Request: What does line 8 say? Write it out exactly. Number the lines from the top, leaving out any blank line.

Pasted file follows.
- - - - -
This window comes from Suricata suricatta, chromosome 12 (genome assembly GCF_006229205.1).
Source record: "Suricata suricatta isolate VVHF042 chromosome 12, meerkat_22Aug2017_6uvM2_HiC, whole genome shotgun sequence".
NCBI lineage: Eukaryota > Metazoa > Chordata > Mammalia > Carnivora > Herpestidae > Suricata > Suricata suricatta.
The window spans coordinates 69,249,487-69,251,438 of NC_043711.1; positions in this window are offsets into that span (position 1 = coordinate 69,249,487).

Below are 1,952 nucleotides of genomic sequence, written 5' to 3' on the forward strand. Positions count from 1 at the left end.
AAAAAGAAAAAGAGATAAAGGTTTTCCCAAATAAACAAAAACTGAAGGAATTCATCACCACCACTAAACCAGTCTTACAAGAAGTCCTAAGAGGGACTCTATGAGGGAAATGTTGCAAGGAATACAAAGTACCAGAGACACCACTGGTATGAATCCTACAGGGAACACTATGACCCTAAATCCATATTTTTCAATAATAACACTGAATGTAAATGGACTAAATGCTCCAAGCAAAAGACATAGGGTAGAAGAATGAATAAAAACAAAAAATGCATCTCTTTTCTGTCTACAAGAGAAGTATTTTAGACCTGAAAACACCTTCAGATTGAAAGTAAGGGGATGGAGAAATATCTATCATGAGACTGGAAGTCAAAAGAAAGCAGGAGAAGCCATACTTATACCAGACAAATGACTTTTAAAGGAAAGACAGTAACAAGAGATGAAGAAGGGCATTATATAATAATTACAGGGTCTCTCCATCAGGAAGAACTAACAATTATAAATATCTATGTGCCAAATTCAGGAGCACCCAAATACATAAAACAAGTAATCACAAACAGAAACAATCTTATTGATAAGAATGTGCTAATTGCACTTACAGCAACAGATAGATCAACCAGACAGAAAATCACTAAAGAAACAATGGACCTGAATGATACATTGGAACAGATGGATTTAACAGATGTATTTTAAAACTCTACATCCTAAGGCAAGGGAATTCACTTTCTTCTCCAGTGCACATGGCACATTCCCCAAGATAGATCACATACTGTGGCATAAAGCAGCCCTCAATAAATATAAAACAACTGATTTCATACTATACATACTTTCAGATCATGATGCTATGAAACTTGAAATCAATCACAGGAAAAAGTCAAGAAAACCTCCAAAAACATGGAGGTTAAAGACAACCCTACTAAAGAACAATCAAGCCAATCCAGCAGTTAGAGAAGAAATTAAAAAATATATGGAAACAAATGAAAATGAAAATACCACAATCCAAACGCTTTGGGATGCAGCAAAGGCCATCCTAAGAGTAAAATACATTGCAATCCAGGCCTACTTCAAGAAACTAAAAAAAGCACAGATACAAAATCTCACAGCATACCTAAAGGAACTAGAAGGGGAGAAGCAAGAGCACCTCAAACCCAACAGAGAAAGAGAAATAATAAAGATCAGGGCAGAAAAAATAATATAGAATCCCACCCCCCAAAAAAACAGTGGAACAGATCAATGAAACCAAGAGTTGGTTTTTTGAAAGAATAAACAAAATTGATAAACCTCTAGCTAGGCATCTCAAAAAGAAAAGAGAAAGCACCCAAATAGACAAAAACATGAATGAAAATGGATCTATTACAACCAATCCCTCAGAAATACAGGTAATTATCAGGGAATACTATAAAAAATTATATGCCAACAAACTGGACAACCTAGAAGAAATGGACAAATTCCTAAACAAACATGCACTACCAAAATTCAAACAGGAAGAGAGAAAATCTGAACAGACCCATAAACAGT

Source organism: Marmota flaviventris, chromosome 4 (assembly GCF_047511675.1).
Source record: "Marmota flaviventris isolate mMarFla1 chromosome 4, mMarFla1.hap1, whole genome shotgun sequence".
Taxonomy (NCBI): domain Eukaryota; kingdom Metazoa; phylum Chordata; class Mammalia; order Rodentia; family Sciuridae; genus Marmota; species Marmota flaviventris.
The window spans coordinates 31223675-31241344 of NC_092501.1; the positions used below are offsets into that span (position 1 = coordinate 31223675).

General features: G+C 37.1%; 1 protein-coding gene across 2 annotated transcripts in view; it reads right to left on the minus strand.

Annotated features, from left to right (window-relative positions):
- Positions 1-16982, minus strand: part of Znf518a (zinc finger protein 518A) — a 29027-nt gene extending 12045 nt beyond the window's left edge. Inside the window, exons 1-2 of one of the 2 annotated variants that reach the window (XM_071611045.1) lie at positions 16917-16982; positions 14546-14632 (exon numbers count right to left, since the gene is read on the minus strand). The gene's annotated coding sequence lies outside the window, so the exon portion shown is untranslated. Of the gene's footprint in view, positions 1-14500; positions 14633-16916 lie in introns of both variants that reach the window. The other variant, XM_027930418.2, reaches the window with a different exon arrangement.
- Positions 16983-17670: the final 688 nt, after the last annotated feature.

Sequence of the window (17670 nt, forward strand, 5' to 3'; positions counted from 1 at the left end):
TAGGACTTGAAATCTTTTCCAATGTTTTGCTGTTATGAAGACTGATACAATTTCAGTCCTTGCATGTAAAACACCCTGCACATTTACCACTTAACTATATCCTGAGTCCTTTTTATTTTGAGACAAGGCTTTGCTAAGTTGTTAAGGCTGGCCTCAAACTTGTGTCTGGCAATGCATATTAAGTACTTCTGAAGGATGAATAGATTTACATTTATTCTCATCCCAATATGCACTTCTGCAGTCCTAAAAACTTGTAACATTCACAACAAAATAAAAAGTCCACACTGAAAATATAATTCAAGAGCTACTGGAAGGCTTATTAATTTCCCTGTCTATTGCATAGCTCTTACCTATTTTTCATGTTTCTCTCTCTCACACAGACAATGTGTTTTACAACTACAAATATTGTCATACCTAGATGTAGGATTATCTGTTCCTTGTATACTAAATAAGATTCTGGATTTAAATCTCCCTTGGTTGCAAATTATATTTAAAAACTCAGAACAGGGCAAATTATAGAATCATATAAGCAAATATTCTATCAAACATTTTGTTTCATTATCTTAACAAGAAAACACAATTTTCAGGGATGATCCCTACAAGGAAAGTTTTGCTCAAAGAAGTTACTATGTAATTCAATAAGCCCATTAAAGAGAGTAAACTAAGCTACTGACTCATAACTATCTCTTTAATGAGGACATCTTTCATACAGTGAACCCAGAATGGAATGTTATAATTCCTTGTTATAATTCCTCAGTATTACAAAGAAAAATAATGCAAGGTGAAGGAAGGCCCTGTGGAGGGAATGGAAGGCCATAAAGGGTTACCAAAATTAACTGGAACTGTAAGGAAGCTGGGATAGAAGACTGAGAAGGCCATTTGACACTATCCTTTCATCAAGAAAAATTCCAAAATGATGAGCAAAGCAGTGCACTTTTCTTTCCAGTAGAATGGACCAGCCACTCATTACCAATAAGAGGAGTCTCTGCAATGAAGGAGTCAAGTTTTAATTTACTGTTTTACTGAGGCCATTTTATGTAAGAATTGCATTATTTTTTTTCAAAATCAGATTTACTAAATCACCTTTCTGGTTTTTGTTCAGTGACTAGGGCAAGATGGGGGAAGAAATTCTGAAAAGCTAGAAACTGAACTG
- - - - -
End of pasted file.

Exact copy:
Source record: "Marmota flaviventris isolate mMarFla1 chromosome 4, mMarFla1.hap1, whole genome shotgun sequence".